Wednesday, May 11, 2022

Lukr At That Cask Ale

Take a moment to think about what a pub that specialises in cask/real ale looks like...

Chances are that when you thought about the bar itself it looked something like this:

The beer engine is synonymous with real ale, and has a history that dates back to the 17th century when Dutch inventor John Lofting developed the first beer engine. Joseph Bramah would, in 1797, improve on this to create the beer engine as we know it today. Until the introduction of the use of CO2 to push beer to the tap in the 1870s, the beer engine was the standard for serving beer.

As I was pottering round the old interwebs this week, digging further into the history of beer taps in central Europe - yeah, I am an odd one - I learnt that the beer engine as we know it today is not the only type of tap for dispensing real ale. Enter the Aitken Tall Fount, also know in some circles as the Scottish font. Taking a quick look at the Aitken Fount (actually pronouced "font"), it bears a very strong resemblance to the type of taps I discussed in my previous post (image from the "Beer Tap" page on Wikipedia.

Well, would you look at that, it's a side pull tap, in the same vein as the much vaunted Lukr tap. As Rob Sterowski pointed out in a tweet, the ball valve is the simplest form of valve, and possibly that we had engaged in this discussion before:

I still don't remember having discussed this before, so I am working on the idea that with was all new to me. Although I grew up in Scotland, I have no recollection of having ever seen these kind of taps in the wild. There are 2 main reasons for that in my opinion, although I have drunk beer for as long as I have legally been allowed, I never paid much thought to methods of dispense until about 2008, and secondly my reading would suggest the continued use of the Aitken fount is more of an Edinburgh thing than a West Highland thing, and I have only passed through Edinburgh twice - on the train to and from Harrogate for my few days in the British military.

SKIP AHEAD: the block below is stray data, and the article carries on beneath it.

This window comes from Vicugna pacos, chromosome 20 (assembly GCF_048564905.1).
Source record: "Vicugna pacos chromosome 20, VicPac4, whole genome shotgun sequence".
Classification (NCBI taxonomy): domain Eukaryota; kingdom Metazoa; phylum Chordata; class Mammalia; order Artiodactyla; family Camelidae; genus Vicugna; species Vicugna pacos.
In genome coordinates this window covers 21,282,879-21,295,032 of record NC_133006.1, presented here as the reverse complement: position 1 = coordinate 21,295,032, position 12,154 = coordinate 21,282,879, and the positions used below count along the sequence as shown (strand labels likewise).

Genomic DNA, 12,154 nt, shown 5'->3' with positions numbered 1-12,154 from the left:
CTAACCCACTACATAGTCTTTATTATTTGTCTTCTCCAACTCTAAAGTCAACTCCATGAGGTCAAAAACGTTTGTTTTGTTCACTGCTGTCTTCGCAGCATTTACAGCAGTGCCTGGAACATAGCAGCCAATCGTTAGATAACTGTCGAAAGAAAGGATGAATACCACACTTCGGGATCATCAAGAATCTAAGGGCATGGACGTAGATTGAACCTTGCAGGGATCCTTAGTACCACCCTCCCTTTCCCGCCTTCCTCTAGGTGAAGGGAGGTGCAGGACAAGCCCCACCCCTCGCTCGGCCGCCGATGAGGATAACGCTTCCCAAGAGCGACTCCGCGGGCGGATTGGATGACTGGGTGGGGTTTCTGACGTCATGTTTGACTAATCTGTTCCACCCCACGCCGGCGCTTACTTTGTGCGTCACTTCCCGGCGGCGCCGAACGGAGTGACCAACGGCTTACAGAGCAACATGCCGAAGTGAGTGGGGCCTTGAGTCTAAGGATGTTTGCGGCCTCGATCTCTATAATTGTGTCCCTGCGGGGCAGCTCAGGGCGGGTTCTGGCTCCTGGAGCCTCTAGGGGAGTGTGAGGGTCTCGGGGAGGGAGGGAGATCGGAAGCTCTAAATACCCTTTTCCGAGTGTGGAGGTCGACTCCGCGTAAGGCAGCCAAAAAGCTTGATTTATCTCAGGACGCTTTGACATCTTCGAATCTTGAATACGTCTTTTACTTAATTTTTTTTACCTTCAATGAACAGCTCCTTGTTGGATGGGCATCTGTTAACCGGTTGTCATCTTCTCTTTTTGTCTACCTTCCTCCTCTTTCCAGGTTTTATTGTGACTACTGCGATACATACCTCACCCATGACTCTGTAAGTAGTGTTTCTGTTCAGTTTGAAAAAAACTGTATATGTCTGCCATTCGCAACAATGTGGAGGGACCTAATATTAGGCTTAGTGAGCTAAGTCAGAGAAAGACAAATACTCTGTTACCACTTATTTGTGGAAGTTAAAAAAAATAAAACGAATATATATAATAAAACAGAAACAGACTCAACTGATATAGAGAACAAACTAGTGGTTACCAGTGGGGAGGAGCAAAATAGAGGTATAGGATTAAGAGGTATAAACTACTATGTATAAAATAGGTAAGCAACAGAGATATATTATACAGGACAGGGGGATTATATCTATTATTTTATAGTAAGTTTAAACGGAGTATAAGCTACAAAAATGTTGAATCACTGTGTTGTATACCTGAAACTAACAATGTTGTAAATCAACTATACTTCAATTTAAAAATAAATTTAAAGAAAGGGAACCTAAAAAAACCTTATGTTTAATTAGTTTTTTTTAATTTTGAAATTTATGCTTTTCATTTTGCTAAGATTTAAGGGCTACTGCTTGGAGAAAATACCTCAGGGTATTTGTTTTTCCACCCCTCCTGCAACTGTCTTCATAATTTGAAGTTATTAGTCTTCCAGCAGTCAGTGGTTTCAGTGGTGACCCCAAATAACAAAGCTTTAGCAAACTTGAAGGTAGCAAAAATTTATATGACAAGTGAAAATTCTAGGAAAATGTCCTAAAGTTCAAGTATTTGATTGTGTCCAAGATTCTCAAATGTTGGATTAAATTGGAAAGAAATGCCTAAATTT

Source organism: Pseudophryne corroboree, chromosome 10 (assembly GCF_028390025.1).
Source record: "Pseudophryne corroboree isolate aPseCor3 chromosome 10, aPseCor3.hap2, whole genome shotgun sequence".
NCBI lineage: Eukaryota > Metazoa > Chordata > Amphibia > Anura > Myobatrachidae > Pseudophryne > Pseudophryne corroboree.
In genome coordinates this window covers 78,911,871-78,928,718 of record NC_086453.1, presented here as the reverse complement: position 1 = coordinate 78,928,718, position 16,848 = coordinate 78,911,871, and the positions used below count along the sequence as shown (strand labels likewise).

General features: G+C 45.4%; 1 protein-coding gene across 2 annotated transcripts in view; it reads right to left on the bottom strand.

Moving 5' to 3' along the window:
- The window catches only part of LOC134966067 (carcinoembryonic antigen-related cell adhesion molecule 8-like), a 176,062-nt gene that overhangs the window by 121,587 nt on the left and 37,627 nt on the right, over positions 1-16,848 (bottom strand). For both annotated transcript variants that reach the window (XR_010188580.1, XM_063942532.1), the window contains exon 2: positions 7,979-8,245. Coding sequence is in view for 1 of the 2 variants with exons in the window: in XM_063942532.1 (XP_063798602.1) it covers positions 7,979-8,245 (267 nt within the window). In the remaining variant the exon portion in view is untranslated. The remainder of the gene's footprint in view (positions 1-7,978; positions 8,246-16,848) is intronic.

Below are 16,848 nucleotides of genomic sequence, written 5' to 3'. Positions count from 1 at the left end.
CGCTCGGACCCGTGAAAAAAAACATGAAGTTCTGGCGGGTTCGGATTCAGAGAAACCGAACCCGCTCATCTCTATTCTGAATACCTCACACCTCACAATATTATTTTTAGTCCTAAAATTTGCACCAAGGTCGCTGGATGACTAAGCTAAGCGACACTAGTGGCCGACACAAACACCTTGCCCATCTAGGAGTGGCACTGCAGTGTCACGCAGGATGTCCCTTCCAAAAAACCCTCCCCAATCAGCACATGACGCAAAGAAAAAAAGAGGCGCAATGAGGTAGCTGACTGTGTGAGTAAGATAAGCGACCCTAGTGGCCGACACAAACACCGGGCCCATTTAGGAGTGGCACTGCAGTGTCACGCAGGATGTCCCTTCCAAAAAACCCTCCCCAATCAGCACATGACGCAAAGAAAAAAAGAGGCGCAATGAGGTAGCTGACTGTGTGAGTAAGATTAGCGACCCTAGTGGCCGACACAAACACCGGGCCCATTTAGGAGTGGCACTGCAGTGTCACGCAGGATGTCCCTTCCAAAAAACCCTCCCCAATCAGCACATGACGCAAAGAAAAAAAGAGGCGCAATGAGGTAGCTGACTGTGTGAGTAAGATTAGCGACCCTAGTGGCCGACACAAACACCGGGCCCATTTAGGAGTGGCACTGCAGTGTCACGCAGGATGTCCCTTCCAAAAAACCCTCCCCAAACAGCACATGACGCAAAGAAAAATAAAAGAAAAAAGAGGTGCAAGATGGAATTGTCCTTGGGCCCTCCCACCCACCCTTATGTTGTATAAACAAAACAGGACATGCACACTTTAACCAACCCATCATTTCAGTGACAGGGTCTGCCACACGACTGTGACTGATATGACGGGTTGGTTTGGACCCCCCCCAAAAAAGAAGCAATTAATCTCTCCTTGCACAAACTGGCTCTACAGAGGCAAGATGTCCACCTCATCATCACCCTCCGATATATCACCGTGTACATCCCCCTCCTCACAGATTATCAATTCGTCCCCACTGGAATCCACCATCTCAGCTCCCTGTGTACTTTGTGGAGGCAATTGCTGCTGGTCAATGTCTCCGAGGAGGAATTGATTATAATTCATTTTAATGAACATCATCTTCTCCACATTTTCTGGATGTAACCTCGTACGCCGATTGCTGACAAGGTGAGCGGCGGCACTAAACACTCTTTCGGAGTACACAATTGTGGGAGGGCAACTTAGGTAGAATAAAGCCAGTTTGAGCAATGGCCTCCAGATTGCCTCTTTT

In my experience, if you go to any pub in the west of Scotland that serves real ale, you will see a line of hand pumps like the ones in the first picture, which was taken in Glasgow's wonderful Bon Accord. My preferred drinking hole when I am at my parents place near Inverness is a similar story, as you can see here:

I read on a forum a claim that Aitken founts were once the dominant method of dispense throughout Scotland, but that in the 1950s and 1960s they were ripped out in favour of newer CO2 driven taps, and only clung on in a few places, mostly in the east of Scotland - hmmm...where does this story sound familiar from?

From what I understand, one of the major differences between the hand pump beer engine and the Aitken fount is that the Scottish tap uses a small amount of top pressure to push the beer to the tap, which would immediately make such taps anathema in CAMRA purist world. Even so, this got me thinking...

The Aitken Fount is clearly part of the same family as the Lukr Tap, to Rob's point, a ball valve is the simplest form of beer tap, and it makes me wonder if there is an opportunity here in the US for fans of cask ale?

One of the challenges that real ale faces in the US, outside of the occasional place that really specialises in doing it "properly" is that to do it properly takes knowledge of cellarmanship, how to use a beer engine, and also if you are going to be purist, sufficient turnover of stock to make sure the beer is freshh. Thank goodness then for the cask aspirator that extends the shelf life of real ale to give it some hope of viability.

What then if a pub which already has Lukr taps installed for the lager offerings uses them for real ale? Could the Lukr tap be used for traditional British styles like mild and bitter in an attempt to recreate the Aitken Fount? From what I have read, there is no reason to limit Lukr taps to lager, and with the inbuilt filter screen, I imagine a pint of ale drawn through the Lukr tap would look very much like this picture that Tom Cizauskas took...


  1. Hi Alistair,

    Does the Aitken Fount have a screen? It could be one difference with the Lukr tap. Otherwise, I bet the Lukr can be used for almost any beer style; I've tried different ales but never highly carbonated ones (i.e: Saison, Hefewizen, etc). The amount of foam can be controlled, it's texture will be different to the typical cask ale foam I guess.

  2. I'll be in Edinburgh in a month and will have to check out the Athletic Arms (Diggers) where this photo of the tall founts was taken.

  3. The tall fonts were allowed by CAMRA as they used air pressure not CO2 pressure. Just like the taps in Czechoslovakia used to. Ah, air-pressure Prazdroj. What a wonderful drink that was.


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